L. Helm was referring to his personal experience with Strunk’s & White’s
“Elements of Style.”
In the NYT obit to E. B. White, that Helm also cites, there is a nice turn of
phrase, to the effect that only E. B. White only was the one who could ably
flout his own maxims. Yes, maxims – because that’s what they are – almost like
Grice’s – if not Kant’s (The difference between a Griceian and a Kantian maxim
is that all of Grice’s maxims are universalisable, but only the maxim leading
to the categorical imperative is universalisable for Kant).
The Strunk connection is interesting and should remind R. Paul of Cornell, and
McEvoy of Popper.
Strunk was one of White’s profs at Cornell. (As a tangent, it was at Cornell
where White, whose given names are Elwyn Brooks, became to be nicknamed
“Andy.” The reason being, simply, that one of Cornell’s presidents was Andrew
White, and Cornell adopted the practice of giving anyone surnamed White the
nickname “Andy.” With White, “Andy” stuck OUTSIDE (or ‘without’) Cornell!
In any case, ''Elements of Style” White updated from the privately printed
notes made by Strunk.
Apparently, Strunk never meant-nn them to be published! (Cornell being what it
is – and not something else).
The White-Strunk volume is ignored at peril by folks ever since it was first
“Elements of Style” is considered one of the most enduring volumes on English
usage, as Witters would have it (“Meaning is usage.” – but he said it in
The interesting thing is that the wisdom in the volume is both analytical
(rather than dialytical, as Popper would prefer) and practical.
“Elements of Style” reads:
''Vigorous writing is concise” – or vigorous uttering is concise, as Grice
would prefer. Indeed one of Grice’s maxims is: ‘be brief (avoid unnecessary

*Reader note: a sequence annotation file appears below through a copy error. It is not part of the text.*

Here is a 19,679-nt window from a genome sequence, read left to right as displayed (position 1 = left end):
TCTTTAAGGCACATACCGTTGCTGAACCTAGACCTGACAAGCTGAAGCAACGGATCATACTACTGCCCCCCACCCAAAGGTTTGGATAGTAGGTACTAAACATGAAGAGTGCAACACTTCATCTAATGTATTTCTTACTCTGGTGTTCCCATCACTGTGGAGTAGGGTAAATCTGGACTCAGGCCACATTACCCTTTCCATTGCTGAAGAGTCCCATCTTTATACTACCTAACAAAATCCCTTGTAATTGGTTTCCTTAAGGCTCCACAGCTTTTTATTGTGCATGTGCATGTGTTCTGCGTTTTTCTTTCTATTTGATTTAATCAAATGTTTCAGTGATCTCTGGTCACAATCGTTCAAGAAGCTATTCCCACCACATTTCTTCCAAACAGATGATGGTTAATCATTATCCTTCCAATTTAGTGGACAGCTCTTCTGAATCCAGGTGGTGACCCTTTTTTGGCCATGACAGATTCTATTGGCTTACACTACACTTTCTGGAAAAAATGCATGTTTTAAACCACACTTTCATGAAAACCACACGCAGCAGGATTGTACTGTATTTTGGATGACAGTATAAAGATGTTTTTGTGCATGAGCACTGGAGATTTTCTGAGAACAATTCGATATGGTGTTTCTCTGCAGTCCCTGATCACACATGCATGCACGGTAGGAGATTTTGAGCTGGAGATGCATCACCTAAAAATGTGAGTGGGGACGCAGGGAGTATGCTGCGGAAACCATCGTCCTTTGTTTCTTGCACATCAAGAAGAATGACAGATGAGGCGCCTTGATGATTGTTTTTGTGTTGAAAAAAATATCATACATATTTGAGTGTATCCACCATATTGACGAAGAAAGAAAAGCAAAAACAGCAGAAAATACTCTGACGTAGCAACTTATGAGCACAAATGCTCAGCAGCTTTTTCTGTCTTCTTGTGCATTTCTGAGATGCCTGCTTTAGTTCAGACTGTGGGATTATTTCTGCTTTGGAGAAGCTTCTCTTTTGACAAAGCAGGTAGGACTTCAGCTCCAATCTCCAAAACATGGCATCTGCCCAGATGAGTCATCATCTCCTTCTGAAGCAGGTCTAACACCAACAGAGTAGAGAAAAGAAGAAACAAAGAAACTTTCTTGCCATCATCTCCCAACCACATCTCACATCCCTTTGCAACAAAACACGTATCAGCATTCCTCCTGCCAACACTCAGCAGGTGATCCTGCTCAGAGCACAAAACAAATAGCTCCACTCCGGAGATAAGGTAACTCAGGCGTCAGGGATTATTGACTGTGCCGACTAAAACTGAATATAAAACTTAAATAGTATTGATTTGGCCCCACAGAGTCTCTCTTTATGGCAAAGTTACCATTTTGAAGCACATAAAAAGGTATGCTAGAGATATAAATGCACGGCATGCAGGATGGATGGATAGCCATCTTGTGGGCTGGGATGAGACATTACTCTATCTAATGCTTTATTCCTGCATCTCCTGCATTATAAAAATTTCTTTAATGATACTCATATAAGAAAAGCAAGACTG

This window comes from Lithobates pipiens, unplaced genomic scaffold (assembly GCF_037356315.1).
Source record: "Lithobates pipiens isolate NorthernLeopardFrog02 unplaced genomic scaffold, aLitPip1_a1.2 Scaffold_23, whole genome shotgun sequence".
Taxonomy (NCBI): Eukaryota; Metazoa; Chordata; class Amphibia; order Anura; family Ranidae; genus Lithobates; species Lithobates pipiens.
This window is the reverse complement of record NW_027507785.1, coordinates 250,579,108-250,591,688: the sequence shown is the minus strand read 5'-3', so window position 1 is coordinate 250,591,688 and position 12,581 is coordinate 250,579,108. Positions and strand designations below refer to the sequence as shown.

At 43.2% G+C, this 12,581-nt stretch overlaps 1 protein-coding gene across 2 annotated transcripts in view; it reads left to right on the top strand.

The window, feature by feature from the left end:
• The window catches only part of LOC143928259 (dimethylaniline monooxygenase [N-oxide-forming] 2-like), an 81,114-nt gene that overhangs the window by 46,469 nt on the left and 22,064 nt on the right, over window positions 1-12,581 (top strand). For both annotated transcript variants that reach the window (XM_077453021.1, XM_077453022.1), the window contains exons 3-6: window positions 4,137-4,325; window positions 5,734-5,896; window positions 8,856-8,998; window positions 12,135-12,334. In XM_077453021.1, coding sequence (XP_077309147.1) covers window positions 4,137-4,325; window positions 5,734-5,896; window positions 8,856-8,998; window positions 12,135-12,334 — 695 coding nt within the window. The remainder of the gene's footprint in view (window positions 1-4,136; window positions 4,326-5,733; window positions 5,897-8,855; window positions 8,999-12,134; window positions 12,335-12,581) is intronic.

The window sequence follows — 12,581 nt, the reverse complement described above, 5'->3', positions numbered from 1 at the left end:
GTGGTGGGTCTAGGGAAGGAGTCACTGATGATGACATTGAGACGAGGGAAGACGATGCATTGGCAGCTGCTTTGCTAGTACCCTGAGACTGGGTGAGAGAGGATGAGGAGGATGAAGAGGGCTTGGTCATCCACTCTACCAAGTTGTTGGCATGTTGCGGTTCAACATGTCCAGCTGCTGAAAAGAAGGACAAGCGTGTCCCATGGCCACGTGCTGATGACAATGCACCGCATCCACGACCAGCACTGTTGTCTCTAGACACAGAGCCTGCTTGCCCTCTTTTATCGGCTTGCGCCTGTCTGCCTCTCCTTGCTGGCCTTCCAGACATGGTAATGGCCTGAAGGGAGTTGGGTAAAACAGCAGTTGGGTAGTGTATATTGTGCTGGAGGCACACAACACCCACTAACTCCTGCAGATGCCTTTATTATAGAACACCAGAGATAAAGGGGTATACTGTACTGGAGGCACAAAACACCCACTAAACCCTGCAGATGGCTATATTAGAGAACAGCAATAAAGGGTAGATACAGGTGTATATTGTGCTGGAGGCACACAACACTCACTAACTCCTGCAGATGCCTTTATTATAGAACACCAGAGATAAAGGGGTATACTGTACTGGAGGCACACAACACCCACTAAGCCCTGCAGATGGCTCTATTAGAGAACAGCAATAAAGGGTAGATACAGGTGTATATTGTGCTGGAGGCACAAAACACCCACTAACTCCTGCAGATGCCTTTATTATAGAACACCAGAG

“Elements of Style”:
“A sentence should contain no unnecessary words, a paragraph no unnecessary
sentences, for the same reason that a drawing should have no unnecessary lines
and a machine no unnecessary part."
"This requires not that the [utterer] make all his sentences short, or that he
avoid all detail and treat his subjects only in outline, but that every word
Clarity and Grace -- or Clarity and Grice
Since indeed Grice was _obsessed_ with his desideratum of conversational
clarity (And note that in Grice’s later lectures, the fourth conversational
category, Kantian “MODUS,” concerns a supra-maxim, “be perspicuous” under which
a sub-maxim falls: “avoid obscurity of expression.”)
In the latest edition of “Elements of Style”, more than before, words tell
(rather than ‘show,’ as McEvoy would remind us).
For this, Strunk and White, as Grice would, engage in a bit of ‘linguistic
E.g. White calls ''off-putting'' and ''on-going'' new-found adjectives to be
avoided as inexact and “clumsy” (cfr. Grice’s “How clever and unclumsy language
''The adjective “on-going” is a mix of “continuing” and “active” and is usually
superfluous [or otiose, as Grice and Albritton woud prefer].”
“The adjective “off-putting” might mean objectionable, disconcerting or
“Select a word whose meaning is clear!”
is the maxim, where ‘meaning’ and ‘clear’ should be taken in their nice
"As a simple test, transform the participle into the verb."
“Elements of Style” applies the test to ‘on-going’ and ‘off-putting’.
And here comes Strunk & White’s test of linguistic botany:
"It is possible to upset something." – I.e. it is, as ordinary-language
philosopher Grice would have it, a thing people would say.
"But,” Strunk and White note, “to off-put?"
Since ‘offput’ and ‘ongo’ do not pass the test of linguistic botany, they are
un-Griceian in nature – i.e. they do not fit the desideratum of conversational
Other maxims by Strunk and White also sound Griceian in nature:
''Place yourself in the background!”
"Write in a way that comes naturally."
"Work from a suitable design."
"Write with nouns and verbs."
"Do not over-write."
"Do not over-state." (i.e. rely on implicature)
"Avoid the use of qualifiers."
"Do not affect a breezy style."
"Use orthodox spelling."
"Do not explain too much." (Or "Do not explicate too much; implicate, rather!")
"Avoid fancy words."
"Do not take shortcuts at the cost of clarity."
(This is _extremely_ Griceian in formulation, and appears as coming directly
from Grice’s Oxford lectures on “Logic and Conversation” and how his
desideratum of conversational category should come be first priority).
"Prefer the standard to the off-beat."
"Make sure thy addressee knows who is uttering."
"Do not use dialect."
"Revise and re-write.''
White’s obituarist notes:
“About the only one who has the ability to uphold the good advice in “Elements
of Style” is White himself,” and Grice – since we know so very little about